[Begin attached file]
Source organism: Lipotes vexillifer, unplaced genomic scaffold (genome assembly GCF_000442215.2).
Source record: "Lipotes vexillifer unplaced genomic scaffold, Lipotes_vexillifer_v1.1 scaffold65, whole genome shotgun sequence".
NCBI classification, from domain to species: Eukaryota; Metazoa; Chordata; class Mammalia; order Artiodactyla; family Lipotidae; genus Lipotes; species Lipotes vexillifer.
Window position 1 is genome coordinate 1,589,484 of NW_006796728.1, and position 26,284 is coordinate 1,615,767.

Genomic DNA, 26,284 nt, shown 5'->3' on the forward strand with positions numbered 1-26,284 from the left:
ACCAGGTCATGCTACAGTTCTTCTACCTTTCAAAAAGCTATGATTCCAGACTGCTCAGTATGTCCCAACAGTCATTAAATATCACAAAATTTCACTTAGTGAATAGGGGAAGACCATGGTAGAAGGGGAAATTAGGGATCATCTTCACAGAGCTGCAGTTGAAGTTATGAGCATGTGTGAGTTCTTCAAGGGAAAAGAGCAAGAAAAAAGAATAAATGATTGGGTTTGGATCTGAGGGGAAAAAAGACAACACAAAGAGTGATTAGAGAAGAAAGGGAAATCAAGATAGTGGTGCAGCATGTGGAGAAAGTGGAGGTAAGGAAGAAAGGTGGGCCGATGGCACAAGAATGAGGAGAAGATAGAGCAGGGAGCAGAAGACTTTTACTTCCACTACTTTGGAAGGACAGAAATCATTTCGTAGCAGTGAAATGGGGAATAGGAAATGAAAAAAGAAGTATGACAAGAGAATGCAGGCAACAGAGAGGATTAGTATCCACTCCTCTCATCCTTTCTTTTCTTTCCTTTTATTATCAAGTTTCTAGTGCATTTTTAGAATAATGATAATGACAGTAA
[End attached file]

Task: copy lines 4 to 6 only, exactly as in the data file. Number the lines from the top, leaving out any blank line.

Window position 1 is genome coordinate 1,589,484 of NW_006796728.1, and position 26,284 is coordinate 1,615,767.

Genomic DNA, 26,284 nt, shown 5'->3' on the forward strand with positions numbered 1-26,284 from the left:
ACCAGGTCATGCTACAGTTCTTCTACCTTTCAAAAAGCTATGATTCCAGACTGCTCAGTATGTCCCAACAGTCATTAAATATCACAAAATTTCACTTAGTGAATAGGGGAAGACCATGGTAGAAGGGGAAATTAGGGATCATCTTCACAGAGCTGCAGTTGAAGTTATGAGCATGTGTGAGTTCTTCAAGGGAAAAGAGCAAGAAAAAAGAATAAATGATTGGGTTTGGATCTGAGGGGAAAAAAGACAACACAAAGAGTGATTAGAGAAGAAAGGGAAATCAAGATAGTGGTGCAGCATGTGGAGAAAGTGGAGGTAAGGAAGAAAGGTGGGCCGATGGCACAAGAATGAGGAGAAGATAGAGCAGGGAGCAGAAGACTTTTACTTCCACTACTTTGGAAGGACAGAAATCATTTCGTAGCAGTGAAATGGGGAATAGGAAATGAAAAAAGAAGTATGACAAGAGAATGCAGGCAACAGAGAGGATTAGTATCCACTCCTCTCATCCTTTCTTTTCTTTCCTTTTATTATCAAGTTTCTAGTGCATTTTTAGAATAATGATAATGACAGTAA